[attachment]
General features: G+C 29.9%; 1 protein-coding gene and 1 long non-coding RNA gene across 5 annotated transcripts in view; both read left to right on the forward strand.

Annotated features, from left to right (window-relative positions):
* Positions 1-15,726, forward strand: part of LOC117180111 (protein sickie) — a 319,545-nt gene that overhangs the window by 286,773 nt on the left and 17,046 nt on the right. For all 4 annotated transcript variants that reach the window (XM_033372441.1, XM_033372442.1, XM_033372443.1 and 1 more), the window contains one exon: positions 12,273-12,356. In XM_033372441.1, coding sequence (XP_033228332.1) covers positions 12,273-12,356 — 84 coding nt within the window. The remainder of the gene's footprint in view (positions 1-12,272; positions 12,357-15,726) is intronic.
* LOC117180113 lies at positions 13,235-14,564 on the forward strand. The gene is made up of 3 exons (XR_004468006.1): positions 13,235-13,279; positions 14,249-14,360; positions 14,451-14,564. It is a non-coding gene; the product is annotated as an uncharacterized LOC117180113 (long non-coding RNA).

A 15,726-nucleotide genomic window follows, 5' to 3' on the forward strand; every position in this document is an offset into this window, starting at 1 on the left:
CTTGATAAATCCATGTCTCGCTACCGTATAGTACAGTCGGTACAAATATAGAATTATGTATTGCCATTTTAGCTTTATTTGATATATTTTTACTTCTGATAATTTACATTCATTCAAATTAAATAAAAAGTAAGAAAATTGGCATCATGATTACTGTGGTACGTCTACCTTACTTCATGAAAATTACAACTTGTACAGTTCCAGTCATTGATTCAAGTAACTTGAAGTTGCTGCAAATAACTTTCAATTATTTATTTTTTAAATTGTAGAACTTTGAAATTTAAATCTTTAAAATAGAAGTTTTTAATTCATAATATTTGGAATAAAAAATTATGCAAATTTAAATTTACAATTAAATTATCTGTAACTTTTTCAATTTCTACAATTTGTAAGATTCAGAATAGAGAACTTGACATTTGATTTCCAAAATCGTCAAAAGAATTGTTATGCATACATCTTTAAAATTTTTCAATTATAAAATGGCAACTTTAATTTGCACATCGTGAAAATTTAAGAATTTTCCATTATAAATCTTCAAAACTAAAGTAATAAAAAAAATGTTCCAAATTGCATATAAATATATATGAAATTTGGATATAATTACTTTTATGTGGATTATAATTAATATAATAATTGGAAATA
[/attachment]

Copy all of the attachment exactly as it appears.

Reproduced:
General features: G+C 29.9%; 1 protein-coding gene and 1 long non-coding RNA gene across 5 annotated transcripts in view; both read left to right on the forward strand.

Annotated features, from left to right (window-relative positions):
* Positions 1-15,726, forward strand: part of LOC117180111 (protein sickie) — a 319,545-nt gene that overhangs the window by 286,773 nt on the left and 17,046 nt on the right. For all 4 annotated transcript variants that reach the window (XM_033372441.1, XM_033372442.1, XM_033372443.1 and 1 more), the window contains one exon: positions 12,273-12,356. In XM_033372441.1, coding sequence (XP_033228332.1) covers positions 12,273-12,356 — 84 coding nt within the window. The remainder of the gene's footprint in view (positions 1-12,272; positions 12,357-15,726) is intronic.
* LOC117180113 lies at positions 13,235-14,564 on the forward strand. The gene is made up of 3 exons (XR_004468006.1): positions 13,235-13,279; positions 14,249-14,360; positions 14,451-14,564. It is a non-coding gene; the product is annotated as an uncharacterized LOC117180113 (long non-coding RNA).

A 15,726-nucleotide genomic window follows, 5' to 3' on the forward strand; every position in this document is an offset into this window, starting at 1 on the left:
CTTGATAAATCCATGTCTCGCTACCGTATAGTACAGTCGGTACAAATATAGAATTATGTATTGCCATTTTAGCTTTATTTGATATATTTTTACTTCTGATAATTTACATTCATTCAAATTAAATAAAAAGTAAGAAAATTGGCATCATGATTACTGTGGTACGTCTACCTTACTTCATGAAAATTACAACTTGTACAGTTCCAGTCATTGATTCAAGTAACTTGAAGTTGCTGCAAATAACTTTCAATTATTTATTTTTTAAATTGTAGAACTTTGAAATTTAAATCTTTAAAATAGAAGTTTTTAATTCATAATATTTGGAATAAAAAATTATGCAAATTTAAATTTACAATTAAATTATCTGTAACTTTTTCAATTTCTACAATTTGTAAGATTCAGAATAGAGAACTTGACATTTGATTTCCAAAATCGTCAAAAGAATTGTTATGCATACATCTTTAAAATTTTTCAATTATAAAATGGCAACTTTAATTTGCACATCGTGAAAATTTAAGAATTTTCCATTATAAATCTTCAAAACTAAAGTAATAAAAAAAATGTTCCAAATTGCATATAAATATATATGAAATTTGGATATAATTACTTTTATGTGGATTATAATTAATATAATAATTGGAAATA